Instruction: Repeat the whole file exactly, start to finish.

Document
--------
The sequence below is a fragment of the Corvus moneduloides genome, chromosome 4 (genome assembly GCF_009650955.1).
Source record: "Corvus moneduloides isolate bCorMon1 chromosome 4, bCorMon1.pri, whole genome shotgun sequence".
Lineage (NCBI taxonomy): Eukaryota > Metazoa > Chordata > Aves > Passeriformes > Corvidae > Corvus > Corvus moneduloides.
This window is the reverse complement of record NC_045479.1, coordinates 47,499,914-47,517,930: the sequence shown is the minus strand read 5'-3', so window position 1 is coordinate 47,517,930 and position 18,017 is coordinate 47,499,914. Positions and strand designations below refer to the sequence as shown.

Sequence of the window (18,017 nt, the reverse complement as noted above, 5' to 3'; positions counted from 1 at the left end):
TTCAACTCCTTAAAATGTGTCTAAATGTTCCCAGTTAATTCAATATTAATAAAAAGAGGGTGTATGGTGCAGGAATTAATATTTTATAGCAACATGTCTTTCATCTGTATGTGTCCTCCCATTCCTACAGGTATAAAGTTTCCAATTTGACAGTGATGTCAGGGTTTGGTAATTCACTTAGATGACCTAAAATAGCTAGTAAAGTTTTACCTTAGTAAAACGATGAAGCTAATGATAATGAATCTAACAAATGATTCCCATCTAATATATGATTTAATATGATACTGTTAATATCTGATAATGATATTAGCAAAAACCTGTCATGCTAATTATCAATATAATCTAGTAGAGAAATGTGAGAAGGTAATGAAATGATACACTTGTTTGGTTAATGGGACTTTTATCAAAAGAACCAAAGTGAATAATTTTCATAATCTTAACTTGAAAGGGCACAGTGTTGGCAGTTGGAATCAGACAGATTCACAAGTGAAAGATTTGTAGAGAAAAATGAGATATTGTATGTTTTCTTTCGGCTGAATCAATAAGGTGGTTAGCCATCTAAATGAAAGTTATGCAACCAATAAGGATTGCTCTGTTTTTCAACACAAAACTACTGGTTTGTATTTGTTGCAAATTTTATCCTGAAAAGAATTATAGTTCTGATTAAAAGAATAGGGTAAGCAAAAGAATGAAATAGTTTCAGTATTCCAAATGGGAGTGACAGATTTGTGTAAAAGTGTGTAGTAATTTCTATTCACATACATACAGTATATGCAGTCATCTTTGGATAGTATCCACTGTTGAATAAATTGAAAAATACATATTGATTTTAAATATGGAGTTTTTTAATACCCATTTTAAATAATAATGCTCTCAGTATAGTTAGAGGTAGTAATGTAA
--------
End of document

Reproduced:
The sequence below is a fragment of the Corvus moneduloides genome, chromosome 4 (genome assembly GCF_009650955.1).
Source record: "Corvus moneduloides isolate bCorMon1 chromosome 4, bCorMon1.pri, whole genome shotgun sequence".
Lineage (NCBI taxonomy): Eukaryota > Metazoa > Chordata > Aves > Passeriformes > Corvidae > Corvus > Corvus moneduloides.
This window is the reverse complement of record NC_045479.1, coordinates 47,499,914-47,517,930: the sequence shown is the minus strand read 5'-3', so window position 1 is coordinate 47,517,930 and position 18,017 is coordinate 47,499,914. Positions and strand designations below refer to the sequence as shown.

Sequence of the window (18,017 nt, the reverse complement as noted above, 5' to 3'; positions counted from 1 at the left end):
TTCAACTCCTTAAAATGTGTCTAAATGTTCCCAGTTAATTCAATATTAATAAAAAGAGGGTGTATGGTGCAGGAATTAATATTTTATAGCAACATGTCTTTCATCTGTATGTGTCCTCCCATTCCTACAGGTATAAAGTTTCCAATTTGACAGTGATGTCAGGGTTTGGTAATTCACTTAGATGACCTAAAATAGCTAGTAAAGTTTTACCTTAGTAAAACGATGAAGCTAATGATAATGAATCTAACAAATGATTCCCATCTAATATATGATTTAATATGATACTGTTAATATCTGATAATGATATTAGCAAAAACCTGTCATGCTAATTATCAATATAATCTAGTAGAGAAATGTGAGAAGGTAATGAAATGATACACTTGTTTGGTTAATGGGACTTTTATCAAAAGAACCAAAGTGAATAATTTTCATAATCTTAACTTGAAAGGGCACAGTGTTGGCAGTTGGAATCAGACAGATTCACAAGTGAAAGATTTGTAGAGAAAAATGAGATATTGTATGTTTTCTTTCGGCTGAATCAATAAGGTGGTTAGCCATCTAAATGAAAGTTATGCAACCAATAAGGATTGCTCTGTTTTTCAACACAAAACTACTGGTTTGTATTTGTTGCAAATTTTATCCTGAAAAGAATTATAGTTCTGATTAAAAGAATAGGGTAAGCAAAAGAATGAAATAGTTTCAGTATTCCAAATGGGAGTGACAGATTTGTGTAAAAGTGTGTAGTAATTTCTATTCACATACATACAGTATATGCAGTCATCTTTGGATAGTATCCACTGTTGAATAAATTGAAAAATACATATTGATTTTAAATATGGAGTTTTTTAATACCCATTTTAAATAATAATGCTCTCAGTATAGTTAGAGGTAGTAATGTAA